This year's Pride in London, took place in the aftermath of our community being shaken by the recent events in Orlando that killed 49 LGBT+ people in a gay club.
This seems even harder to comprehend when in the UK we have almost gained full equality in the eyes of the law, and last year the States followed suit with equal marriage. But changes in the law are no reason to become complacent.
For me, and many of the LGBT+ community, these attacks fuelled by homophobia bring back fears and memories of hate crimes in years past.
Gay people have historically been persecuted throughout the world - from the Holocaust, the assassination of Harvey Milk in 1978 and, I particularly remember, the 1999 nail bomb attack on the Admiral Duncan pub where three people died and many more were injured in Soho. We would not have expected such violence and hatred towards the gay community nearly two decades on.
Recent stats by Stonewall suggests that one in six lesbian, gay and bi people in the UK have experienced a homophobic or biphobic hate crime or incident over the last three years. Between 2008 and 2014, there were 1,612 trans people were murdered across 62 countries - equivalent to a killing every two days. It is still illegal to be gay in 75 countries across the world. We may have forgotten but in the aftermath of the Orlando shooting, it is a very obvious reminder that there's much to do and we do still have a long way to go.
However in all this anguish and sadness, there was one positive aspect that resulted from the Sunday 12 June massacre, a virtue that is stronger in the LGBT+ community than can be found in most places -- strength in unity. The following day, vigils were arranged across the world including in London. I stood in Soho at 7pm and was surrounded by thousands of those who had travelled to show their support for the victims and families of the Orlando shooting.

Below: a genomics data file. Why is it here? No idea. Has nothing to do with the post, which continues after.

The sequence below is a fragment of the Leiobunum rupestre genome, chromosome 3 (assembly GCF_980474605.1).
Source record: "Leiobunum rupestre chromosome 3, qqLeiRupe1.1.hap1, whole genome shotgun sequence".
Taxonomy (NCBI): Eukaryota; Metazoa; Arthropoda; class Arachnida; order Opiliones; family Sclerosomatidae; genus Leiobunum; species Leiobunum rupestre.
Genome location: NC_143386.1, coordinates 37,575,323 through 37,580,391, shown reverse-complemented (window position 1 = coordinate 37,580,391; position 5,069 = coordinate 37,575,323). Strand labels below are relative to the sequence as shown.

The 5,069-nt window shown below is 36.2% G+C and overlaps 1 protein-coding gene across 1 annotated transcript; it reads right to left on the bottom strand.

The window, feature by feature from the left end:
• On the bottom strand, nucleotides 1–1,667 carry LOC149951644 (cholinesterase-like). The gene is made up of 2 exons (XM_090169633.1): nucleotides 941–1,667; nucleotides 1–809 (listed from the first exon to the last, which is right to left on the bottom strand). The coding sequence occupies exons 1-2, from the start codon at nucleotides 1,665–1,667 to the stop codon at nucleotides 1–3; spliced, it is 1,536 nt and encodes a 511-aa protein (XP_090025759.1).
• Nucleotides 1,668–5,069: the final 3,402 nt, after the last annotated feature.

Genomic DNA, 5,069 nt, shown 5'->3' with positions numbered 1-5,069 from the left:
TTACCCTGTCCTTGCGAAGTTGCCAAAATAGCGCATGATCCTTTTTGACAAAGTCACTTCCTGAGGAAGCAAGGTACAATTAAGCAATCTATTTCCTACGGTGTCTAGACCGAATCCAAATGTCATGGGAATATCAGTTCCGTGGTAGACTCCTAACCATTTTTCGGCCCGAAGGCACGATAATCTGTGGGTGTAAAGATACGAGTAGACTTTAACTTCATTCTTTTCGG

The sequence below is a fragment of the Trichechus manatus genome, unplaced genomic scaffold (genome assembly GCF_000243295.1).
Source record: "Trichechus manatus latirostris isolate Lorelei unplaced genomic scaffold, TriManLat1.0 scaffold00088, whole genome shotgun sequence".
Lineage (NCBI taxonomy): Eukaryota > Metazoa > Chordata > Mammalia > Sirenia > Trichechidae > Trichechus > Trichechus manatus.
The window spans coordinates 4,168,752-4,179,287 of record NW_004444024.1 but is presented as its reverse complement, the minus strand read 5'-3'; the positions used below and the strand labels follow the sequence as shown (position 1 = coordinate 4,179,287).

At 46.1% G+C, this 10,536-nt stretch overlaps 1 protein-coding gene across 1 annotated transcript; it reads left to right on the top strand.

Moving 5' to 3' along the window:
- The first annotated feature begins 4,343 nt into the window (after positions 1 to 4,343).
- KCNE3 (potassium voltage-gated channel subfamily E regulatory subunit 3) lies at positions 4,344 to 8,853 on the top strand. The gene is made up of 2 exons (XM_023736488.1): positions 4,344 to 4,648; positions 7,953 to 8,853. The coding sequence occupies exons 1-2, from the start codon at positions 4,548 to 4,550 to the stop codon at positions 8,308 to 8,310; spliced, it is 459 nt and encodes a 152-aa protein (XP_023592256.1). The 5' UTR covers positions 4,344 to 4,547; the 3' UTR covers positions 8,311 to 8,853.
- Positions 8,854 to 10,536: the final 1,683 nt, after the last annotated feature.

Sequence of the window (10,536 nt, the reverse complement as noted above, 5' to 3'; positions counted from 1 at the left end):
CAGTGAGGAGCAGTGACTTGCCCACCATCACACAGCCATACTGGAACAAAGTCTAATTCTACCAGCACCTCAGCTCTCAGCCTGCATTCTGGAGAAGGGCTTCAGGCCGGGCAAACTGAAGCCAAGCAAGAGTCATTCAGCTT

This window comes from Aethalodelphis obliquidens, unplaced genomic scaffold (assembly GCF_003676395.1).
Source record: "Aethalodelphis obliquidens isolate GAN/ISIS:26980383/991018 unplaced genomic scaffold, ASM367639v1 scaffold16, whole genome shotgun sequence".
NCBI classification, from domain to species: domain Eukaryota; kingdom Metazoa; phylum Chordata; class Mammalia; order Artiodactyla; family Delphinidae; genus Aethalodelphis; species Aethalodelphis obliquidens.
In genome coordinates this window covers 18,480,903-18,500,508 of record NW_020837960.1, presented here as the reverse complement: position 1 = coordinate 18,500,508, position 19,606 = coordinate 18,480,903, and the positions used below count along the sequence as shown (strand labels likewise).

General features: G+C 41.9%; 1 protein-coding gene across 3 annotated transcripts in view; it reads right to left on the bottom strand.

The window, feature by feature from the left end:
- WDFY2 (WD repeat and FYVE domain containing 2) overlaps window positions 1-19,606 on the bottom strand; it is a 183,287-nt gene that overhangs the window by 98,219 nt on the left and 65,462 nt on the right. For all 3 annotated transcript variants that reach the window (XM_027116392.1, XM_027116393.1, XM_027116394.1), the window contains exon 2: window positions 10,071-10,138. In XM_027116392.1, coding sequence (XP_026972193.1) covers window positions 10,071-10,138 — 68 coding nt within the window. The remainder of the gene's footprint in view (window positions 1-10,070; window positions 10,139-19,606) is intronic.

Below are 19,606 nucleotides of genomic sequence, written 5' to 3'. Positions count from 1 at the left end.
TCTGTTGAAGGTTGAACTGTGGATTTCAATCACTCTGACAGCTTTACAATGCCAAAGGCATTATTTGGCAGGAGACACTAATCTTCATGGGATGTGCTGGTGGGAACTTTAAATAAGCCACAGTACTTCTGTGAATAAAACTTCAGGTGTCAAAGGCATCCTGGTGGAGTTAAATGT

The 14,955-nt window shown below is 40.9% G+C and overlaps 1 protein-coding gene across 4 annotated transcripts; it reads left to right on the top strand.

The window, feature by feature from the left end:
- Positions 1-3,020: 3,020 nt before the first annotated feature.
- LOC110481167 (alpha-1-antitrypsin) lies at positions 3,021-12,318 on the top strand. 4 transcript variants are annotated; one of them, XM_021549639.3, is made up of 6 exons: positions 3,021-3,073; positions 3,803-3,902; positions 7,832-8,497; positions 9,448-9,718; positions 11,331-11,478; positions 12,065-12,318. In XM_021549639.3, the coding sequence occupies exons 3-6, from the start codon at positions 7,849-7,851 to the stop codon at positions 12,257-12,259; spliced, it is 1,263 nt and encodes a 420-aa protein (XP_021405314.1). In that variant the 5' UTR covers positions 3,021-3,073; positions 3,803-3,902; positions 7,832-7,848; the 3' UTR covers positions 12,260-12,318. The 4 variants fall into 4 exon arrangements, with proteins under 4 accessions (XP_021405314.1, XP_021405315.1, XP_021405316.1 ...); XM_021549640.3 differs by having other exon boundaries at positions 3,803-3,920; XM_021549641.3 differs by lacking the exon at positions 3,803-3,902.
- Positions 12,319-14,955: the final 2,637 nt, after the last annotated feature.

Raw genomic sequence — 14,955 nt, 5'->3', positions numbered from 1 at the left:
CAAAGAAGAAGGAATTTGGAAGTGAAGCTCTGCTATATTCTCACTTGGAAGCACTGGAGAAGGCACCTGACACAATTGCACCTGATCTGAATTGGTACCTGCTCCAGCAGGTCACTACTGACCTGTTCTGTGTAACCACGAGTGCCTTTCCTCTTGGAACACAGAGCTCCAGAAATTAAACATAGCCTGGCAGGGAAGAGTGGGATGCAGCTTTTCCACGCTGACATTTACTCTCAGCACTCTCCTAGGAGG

This raises the question: should we wait until we experience adversity to stand together against hate?
This extreme incident symbolises a stark reminder that there is still hatred that LGBT+ people face every day. That is why events and organisations like Pride in London, the British LGBT Awards and Stonewall are so important. We can all do more to support individuals already working tirelessly for equality. I pledge to do more to educate and raise awareness in society and, in turn, stamp out hate!
On Saturday we celebrated our capital's Pride event in central London along with pride events across the world. We should not be scared back into the closet by prejudice and hatred. Instead, we should celebrate and remember that we are resilient, we are strong and now, more than ever, we stand together.Suggest a correction